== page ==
The outdoor music and chatter at the fairgrounds prompted residents of all ages to partake in the day’s events, including some adults who didn’t have children with them. They walked and danced, said Andrea Pepin, ZYEP nutrition education coordinator.

“An elderly woman came out when she heard the music. I said, ‘You’re welcomed to join us.’ She jumped right in and started to Zumba,” Pepin said. “That totally spoke to what NB3 Foundation’s goal was — get as many kids and people out moving for one hour that day. We had kids from 2 years old to that individual that came out from her home, which was really special to us.”

Consistent physical activity can improve blood pressure and cholesterol levels, according to the Health and Human Services Department. Regular physical activity among youth helps control weight, improve strength and endurance, build healthy bones and muscles, reduce anxiety and stress, and increase self-esteem.

 In Akwesasne, N.Y., more than 150 members of the Saint Regis Mohawk Tribe walked or ran while learning about their clanship in the event sponsored by Project Good Mind, a new nonprofit dedicated to the Mohawk teachings of using a good mind in every day interactions with yourself, others and the earth. Participants where given a white tree seedling to plant as a reminder to be mindful and take care of the earth.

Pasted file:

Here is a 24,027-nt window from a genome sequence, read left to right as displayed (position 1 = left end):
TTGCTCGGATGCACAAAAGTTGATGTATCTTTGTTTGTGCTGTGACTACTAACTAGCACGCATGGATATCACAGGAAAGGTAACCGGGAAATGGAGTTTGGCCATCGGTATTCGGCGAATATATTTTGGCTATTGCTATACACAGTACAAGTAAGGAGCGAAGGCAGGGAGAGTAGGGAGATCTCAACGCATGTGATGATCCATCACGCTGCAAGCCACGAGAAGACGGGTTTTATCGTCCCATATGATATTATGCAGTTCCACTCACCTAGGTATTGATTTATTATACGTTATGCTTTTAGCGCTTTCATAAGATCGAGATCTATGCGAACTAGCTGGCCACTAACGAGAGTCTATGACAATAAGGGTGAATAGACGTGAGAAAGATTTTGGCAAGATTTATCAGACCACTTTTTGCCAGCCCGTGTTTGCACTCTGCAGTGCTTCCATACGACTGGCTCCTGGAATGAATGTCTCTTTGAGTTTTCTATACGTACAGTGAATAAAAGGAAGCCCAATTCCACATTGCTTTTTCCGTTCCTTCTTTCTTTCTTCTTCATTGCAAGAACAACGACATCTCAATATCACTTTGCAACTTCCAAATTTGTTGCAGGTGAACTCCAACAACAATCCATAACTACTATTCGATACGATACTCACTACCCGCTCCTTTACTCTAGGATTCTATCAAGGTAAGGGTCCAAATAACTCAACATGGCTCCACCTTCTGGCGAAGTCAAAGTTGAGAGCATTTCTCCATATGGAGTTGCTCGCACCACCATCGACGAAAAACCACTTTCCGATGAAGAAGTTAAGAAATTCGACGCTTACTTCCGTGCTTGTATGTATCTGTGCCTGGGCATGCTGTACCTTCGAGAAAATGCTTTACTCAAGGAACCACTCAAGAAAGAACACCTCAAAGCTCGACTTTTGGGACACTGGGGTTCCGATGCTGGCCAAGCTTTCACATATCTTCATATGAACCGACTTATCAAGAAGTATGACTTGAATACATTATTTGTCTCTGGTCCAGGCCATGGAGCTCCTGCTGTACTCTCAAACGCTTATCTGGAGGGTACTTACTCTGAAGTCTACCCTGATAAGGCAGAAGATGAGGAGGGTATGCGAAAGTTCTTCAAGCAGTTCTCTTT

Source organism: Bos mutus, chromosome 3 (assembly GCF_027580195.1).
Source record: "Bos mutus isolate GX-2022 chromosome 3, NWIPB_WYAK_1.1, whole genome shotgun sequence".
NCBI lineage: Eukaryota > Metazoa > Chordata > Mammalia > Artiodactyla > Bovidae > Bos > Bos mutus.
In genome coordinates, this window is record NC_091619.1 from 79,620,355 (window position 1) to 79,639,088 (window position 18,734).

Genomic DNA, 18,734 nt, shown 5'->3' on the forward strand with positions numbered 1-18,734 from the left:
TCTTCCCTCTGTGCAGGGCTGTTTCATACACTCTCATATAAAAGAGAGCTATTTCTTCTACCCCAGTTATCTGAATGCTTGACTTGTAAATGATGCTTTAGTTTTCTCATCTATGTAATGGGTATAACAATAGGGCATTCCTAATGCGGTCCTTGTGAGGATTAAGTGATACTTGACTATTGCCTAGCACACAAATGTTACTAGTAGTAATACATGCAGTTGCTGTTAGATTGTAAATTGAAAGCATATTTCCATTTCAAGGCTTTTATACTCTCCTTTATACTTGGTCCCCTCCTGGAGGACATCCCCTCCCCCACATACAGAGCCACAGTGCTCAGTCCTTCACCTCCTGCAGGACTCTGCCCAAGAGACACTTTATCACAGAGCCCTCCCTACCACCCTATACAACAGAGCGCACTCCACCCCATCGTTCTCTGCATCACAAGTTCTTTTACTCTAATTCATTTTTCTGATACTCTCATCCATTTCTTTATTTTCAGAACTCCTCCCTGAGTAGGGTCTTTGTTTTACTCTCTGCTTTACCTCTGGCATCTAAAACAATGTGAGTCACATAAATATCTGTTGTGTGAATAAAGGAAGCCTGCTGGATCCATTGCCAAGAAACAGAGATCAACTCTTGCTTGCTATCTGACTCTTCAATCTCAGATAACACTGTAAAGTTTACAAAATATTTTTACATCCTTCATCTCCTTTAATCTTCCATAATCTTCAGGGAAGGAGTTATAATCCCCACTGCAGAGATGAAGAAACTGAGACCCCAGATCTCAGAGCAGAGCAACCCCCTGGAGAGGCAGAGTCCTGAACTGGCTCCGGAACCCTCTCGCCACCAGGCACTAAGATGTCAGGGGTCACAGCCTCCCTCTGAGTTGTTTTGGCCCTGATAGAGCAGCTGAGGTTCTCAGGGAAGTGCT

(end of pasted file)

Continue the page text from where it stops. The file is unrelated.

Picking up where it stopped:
“It’s important for all of us adults and leaders of our communities to set the tone and pave the way for our youth to understand how important our physical self is and we do that by showing them,” Project Good Mind Co-Founder Shannon Hall said. “It’s getting them to understand that physical activity affects you emotionally, spiritually and mentally, which makes us whole.”

 At the NB3 Foundation headquarters in New Mexico, the organization sponsored the first NB3FIT National Cross Country Race for youth and adults at the Santa Ana Golf Club. The event included an open 5k and 3k, and a 1k for ages 1-10. The day also included an All-Native American high school race that also was an official qualifying race for Wings of America’s National Team. With over 200 runners, the day was enjoyed by young and old alike who participated and cheered on the runners.

 “National NB3FIT Day was a monumental event that created awareness and activity for Native communities across the country,” Foundation founder Notah Begay III said. “The sooner that tribal communities realize the urgency of the health epidemic facing our people, the sooner programs can be mobilized to level off the devastating impact type 2 diabetes is having on our children.”

 To view images from events around the country, please visit the NB3FIT Day Photo Gallery.

For more tips on staying healthy, nutritional information and physical activity, check out our recent NB3 Foundation Fall Newsletter